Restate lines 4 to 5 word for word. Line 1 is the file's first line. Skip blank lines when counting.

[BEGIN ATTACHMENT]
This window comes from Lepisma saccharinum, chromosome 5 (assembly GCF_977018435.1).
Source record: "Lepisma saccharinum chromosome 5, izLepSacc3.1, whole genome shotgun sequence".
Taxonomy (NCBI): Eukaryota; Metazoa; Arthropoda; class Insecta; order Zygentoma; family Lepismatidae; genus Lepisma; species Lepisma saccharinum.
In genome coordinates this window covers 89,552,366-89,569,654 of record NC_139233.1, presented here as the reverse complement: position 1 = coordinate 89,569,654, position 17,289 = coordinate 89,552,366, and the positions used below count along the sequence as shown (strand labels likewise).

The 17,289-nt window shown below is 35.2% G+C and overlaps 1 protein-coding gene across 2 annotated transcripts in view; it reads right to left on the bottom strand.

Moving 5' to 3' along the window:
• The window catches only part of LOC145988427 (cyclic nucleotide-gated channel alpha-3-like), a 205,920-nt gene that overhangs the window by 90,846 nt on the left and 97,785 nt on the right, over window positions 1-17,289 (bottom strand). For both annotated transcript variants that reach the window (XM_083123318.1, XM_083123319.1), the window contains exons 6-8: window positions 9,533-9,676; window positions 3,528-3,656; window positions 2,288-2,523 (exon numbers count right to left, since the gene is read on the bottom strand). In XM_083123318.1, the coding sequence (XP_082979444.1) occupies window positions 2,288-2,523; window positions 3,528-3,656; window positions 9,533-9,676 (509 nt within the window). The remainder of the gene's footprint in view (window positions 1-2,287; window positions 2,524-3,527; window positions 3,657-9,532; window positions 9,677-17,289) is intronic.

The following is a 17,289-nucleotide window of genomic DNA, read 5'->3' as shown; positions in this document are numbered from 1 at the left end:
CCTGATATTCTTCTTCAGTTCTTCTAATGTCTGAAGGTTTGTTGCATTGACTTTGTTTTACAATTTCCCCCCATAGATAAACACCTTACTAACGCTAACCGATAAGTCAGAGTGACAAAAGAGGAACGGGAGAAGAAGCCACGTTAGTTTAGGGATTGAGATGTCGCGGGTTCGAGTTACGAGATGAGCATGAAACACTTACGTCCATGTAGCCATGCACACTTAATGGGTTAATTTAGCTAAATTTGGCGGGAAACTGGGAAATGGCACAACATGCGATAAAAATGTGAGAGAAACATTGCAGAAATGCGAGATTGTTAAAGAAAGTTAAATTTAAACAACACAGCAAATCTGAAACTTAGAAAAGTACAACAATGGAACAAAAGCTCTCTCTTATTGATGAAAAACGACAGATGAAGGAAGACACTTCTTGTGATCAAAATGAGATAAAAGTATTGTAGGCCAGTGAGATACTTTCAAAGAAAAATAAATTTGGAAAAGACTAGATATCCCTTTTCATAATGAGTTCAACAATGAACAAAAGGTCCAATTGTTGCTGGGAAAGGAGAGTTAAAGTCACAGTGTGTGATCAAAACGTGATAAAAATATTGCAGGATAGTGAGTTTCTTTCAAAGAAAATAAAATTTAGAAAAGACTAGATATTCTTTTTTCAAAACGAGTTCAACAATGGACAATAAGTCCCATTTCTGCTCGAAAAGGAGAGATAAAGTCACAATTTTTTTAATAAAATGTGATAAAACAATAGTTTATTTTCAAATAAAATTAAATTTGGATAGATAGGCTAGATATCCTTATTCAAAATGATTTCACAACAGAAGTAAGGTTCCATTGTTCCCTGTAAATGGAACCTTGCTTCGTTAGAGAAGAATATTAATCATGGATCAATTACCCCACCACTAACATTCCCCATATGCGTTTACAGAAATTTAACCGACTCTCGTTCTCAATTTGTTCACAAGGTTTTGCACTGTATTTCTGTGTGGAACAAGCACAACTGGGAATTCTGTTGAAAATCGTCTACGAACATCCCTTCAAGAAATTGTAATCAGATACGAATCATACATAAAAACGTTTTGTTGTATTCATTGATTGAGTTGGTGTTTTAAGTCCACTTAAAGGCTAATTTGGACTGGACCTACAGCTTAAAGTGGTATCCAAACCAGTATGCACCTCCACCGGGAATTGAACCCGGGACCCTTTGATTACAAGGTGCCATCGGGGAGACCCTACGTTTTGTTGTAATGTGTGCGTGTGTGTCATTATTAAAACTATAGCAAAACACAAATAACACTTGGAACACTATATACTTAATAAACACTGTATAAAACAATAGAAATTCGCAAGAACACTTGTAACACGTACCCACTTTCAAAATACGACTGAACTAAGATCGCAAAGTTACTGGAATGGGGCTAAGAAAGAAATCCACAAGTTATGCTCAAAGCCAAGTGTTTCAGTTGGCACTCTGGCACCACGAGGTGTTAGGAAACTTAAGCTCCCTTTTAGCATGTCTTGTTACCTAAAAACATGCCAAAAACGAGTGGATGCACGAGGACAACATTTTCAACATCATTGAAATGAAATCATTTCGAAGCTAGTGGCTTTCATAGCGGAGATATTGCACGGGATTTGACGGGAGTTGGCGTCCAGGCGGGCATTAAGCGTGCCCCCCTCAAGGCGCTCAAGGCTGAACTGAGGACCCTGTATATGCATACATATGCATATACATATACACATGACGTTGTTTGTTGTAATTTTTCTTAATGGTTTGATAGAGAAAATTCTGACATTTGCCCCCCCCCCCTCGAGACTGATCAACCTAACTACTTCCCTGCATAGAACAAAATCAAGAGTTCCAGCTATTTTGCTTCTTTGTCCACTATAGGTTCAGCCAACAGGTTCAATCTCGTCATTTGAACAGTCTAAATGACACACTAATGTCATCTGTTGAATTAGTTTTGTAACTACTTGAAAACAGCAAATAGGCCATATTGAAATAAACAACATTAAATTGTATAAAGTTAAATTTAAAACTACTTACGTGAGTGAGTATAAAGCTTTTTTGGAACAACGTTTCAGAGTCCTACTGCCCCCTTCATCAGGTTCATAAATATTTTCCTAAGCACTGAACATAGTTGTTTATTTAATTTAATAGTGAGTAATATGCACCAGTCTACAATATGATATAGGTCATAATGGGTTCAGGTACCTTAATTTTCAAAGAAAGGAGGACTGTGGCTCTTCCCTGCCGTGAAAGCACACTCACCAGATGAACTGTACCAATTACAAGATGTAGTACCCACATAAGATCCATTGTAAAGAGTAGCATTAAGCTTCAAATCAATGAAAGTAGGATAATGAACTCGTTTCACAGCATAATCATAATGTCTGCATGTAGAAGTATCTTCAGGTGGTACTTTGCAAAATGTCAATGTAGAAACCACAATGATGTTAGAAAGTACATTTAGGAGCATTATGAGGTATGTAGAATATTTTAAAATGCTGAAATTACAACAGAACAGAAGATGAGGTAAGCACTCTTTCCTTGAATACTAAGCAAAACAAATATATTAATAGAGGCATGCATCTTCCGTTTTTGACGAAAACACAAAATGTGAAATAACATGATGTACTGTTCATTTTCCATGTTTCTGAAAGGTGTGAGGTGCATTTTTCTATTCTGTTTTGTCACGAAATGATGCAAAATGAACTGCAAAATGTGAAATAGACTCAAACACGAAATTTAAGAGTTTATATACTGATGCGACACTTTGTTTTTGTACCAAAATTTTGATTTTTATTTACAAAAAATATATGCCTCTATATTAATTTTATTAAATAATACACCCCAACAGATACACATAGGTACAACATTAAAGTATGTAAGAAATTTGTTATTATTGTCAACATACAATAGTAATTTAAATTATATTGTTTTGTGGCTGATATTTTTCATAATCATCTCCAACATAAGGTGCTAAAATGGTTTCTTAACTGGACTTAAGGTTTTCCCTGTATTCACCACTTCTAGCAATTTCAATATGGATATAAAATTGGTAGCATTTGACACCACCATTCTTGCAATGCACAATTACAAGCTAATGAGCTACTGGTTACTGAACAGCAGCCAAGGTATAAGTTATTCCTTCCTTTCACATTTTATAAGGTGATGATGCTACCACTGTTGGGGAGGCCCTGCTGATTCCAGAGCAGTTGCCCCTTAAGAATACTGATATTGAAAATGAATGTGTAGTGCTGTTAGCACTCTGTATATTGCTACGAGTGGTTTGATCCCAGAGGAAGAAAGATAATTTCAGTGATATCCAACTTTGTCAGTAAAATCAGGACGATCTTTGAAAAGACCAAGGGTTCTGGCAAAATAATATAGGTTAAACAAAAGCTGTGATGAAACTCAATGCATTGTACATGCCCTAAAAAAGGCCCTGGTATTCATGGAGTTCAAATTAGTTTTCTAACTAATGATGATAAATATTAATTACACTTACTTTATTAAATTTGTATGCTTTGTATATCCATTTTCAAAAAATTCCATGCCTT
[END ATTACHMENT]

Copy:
In genome coordinates this window covers 89,552,366-89,569,654 of record NC_139233.1, presented here as the reverse complement: position 1 = coordinate 89,569,654, position 17,289 = coordinate 89,552,366, and the positions used below count along the sequence as shown (strand labels likewise).

The 17,289-nt window shown below is 35.2% G+C and overlaps 1 protein-coding gene across 2 annotated transcripts in view; it reads right to left on the bottom strand.